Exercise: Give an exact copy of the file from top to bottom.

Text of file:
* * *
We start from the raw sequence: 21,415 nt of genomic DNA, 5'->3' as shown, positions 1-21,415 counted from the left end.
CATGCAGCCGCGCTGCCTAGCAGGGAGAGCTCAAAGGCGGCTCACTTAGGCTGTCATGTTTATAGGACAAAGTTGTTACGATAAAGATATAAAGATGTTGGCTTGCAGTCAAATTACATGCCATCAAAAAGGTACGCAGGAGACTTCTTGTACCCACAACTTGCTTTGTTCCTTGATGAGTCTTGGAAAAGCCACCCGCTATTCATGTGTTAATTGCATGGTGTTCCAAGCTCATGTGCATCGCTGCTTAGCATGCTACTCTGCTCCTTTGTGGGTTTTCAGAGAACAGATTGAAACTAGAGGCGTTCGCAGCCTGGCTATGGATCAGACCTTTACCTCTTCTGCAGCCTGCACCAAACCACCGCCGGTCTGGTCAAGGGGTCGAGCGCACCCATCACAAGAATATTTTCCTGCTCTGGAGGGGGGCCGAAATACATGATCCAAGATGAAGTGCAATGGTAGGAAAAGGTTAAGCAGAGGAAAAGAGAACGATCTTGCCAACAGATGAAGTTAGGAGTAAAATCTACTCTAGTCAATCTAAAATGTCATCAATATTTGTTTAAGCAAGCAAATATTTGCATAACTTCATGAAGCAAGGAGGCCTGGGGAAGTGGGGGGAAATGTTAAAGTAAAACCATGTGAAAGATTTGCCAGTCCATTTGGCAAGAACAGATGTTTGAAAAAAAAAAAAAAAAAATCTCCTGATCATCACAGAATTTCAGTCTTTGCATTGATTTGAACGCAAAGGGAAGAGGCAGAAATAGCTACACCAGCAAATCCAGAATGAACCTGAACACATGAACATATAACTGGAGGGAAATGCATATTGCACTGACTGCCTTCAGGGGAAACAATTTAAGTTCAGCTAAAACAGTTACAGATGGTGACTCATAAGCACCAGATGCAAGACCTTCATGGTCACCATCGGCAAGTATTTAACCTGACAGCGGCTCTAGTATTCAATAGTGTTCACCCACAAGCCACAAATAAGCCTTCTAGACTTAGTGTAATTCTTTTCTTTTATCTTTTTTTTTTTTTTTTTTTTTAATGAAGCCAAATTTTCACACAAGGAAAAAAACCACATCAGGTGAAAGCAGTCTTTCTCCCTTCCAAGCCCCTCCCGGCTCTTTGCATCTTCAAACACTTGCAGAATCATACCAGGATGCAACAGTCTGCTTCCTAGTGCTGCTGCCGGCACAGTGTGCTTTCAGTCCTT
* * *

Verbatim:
We start from the raw sequence: 21,415 nt of genomic DNA, 5'->3' as shown, positions 1-21,415 counted from the left end.
CATGCAGCCGCGCTGCCTAGCAGGGAGAGCTCAAAGGCGGCTCACTTAGGCTGTCATGTTTATAGGACAAAGTTGTTACGATAAAGATATAAAGATGTTGGCTTGCAGTCAAATTACATGCCATCAAAAAGGTACGCAGGAGACTTCTTGTACCCACAACTTGCTTTGTTCCTTGATGAGTCTTGGAAAAGCCACCCGCTATTCATGTGTTAATTGCATGGTGTTCCAAGCTCATGTGCATCGCTGCTTAGCATGCTACTCTGCTCCTTTGTGGGTTTTCAGAGAACAGATTGAAACTAGAGGCGTTCGCAGCCTGGCTATGGATCAGACCTTTACCTCTTCTGCAGCCTGCACCAAACCACCGCCGGTCTGGTCAAGGGGTCGAGCGCACCCATCACAAGAATATTTTCCTGCTCTGGAGGGGGGCCGAAATACATGATCCAAGATGAAGTGCAATGGTAGGAAAAGGTTAAGCAGAGGAAAAGAGAACGATCTTGCCAACAGATGAAGTTAGGAGTAAAATCTACTCTAGTCAATCTAAAATGTCATCAATATTTGTTTAAGCAAGCAAATATTTGCATAACTTCATGAAGCAAGGAGGCCTGGGGAAGTGGGGGGAAATGTTAAAGTAAAACCATGTGAAAGATTTGCCAGTCCATTTGGCAAGAACAGATGTTTGAAAAAAAAAAAAAAAAAATCTCCTGATCATCACAGAATTTCAGTCTTTGCATTGATTTGAACGCAAAGGGAAGAGGCAGAAATAGCTACACCAGCAAATCCAGAATGAACCTGAACACATGAACATATAACTGGAGGGAAATGCATATTGCACTGACTGCCTTCAGGGGAAACAATTTAAGTTCAGCTAAAACAGTTACAGATGGTGACTCATAAGCACCAGATGCAAGACCTTCATGGTCACCATCGGCAAGTATTTAACCTGACAGCGGCTCTAGTATTCAATAGTGTTCACCCACAAGCCACAAATAAGCCTTCTAGACTTAGTGTAATTCTTTTCTTTTATCTTTTTTTTTTTTTTTTTTTTTAATGAAGCCAAATTTTCACACAAGGAAAAAAACCACATCAGGTGAAAGCAGTCTTTCTCCCTTCCAAGCCCCTCCCGGCTCTTTGCATCTTCAAACACTTGCAGAATCATACCAGGATGCAACAGTCTGCTTCCTAGTGCTGCTGCCGGCACAGTGTGCTTTCAGTCCTT